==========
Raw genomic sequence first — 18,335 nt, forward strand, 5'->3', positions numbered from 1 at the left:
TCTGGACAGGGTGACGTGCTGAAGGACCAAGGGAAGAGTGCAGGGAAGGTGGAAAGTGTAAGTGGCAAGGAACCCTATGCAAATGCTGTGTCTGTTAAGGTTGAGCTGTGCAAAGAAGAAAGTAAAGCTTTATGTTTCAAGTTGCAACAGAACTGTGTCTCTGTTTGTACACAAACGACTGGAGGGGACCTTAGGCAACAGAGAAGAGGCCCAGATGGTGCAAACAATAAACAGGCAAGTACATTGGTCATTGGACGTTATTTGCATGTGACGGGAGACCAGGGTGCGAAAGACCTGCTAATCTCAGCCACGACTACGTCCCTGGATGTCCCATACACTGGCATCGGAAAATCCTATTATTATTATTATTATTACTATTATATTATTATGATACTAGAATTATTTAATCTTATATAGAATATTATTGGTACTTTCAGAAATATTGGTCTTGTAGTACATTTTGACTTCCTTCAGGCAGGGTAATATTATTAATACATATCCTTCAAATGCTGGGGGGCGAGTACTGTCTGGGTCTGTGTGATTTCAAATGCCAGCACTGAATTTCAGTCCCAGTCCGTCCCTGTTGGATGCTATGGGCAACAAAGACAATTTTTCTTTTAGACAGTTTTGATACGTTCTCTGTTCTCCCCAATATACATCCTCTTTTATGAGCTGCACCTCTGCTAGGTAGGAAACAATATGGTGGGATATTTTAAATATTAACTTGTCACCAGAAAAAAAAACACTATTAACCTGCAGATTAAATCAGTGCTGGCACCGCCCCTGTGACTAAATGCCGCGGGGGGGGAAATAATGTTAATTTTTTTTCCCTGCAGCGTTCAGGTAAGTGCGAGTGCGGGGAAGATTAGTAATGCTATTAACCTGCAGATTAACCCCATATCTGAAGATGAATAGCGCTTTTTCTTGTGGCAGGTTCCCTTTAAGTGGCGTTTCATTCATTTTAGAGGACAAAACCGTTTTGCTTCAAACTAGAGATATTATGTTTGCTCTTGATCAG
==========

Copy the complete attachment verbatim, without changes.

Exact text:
Raw genomic sequence first — 18,335 nt, forward strand, 5'->3', positions numbered from 1 at the left:
TCTGGACAGGGTGACGTGCTGAAGGACCAAGGGAAGAGTGCAGGGAAGGTGGAAAGTGTAAGTGGCAAGGAACCCTATGCAAATGCTGTGTCTGTTAAGGTTGAGCTGTGCAAAGAAGAAAGTAAAGCTTTATGTTTCAAGTTGCAACAGAACTGTGTCTCTGTTTGTACACAAACGACTGGAGGGGACCTTAGGCAACAGAGAAGAGGCCCAGATGGTGCAAACAATAAACAGGCAAGTACATTGGTCATTGGACGTTATTTGCATGTGACGGGAGACCAGGGTGCGAAAGACCTGCTAATCTCAGCCACGACTACGTCCCTGGATGTCCCATACACTGGCATCGGAAAATCCTATTATTATTATTATTATTACTATTATATTATTATGATACTAGAATTATTTAATCTTATATAGAATATTATTGGTACTTTCAGAAATATTGGTCTTGTAGTACATTTTGACTTCCTTCAGGCAGGGTAATATTATTAATACATATCCTTCAAATGCTGGGGGGCGAGTACTGTCTGGGTCTGTGTGATTTCAAATGCCAGCACTGAATTTCAGTCCCAGTCCGTCCCTGTTGGATGCTATGGGCAACAAAGACAATTTTTCTTTTAGACAGTTTTGATACGTTCTCTGTTCTCCCCAATATACATCCTCTTTTATGAGCTGCACCTCTGCTAGGTAGGAAACAATATGGTGGGATATTTTAAATATTAACTTGTCACCAGAAAAAAAAACACTATTAACCTGCAGATTAAATCAGTGCTGGCACCGCCCCTGTGACTAAATGCCGCGGGGGGGGAAATAATGTTAATTTTTTTTCCCTGCAGCGTTCAGGTAAGTGCGAGTGCGGGGAAGATTAGTAATGCTATTAACCTGCAGATTAACCCCATATCTGAAGATGAATAGCGCTTTTTCTTGTGGCAGGTTCCCTTTAAGTGGCGTTTCATTCATTTTAGAGGACAAAACCGTTTTGCTTCAAACTAGAGATATTATGTTTGCTCTTGATCAG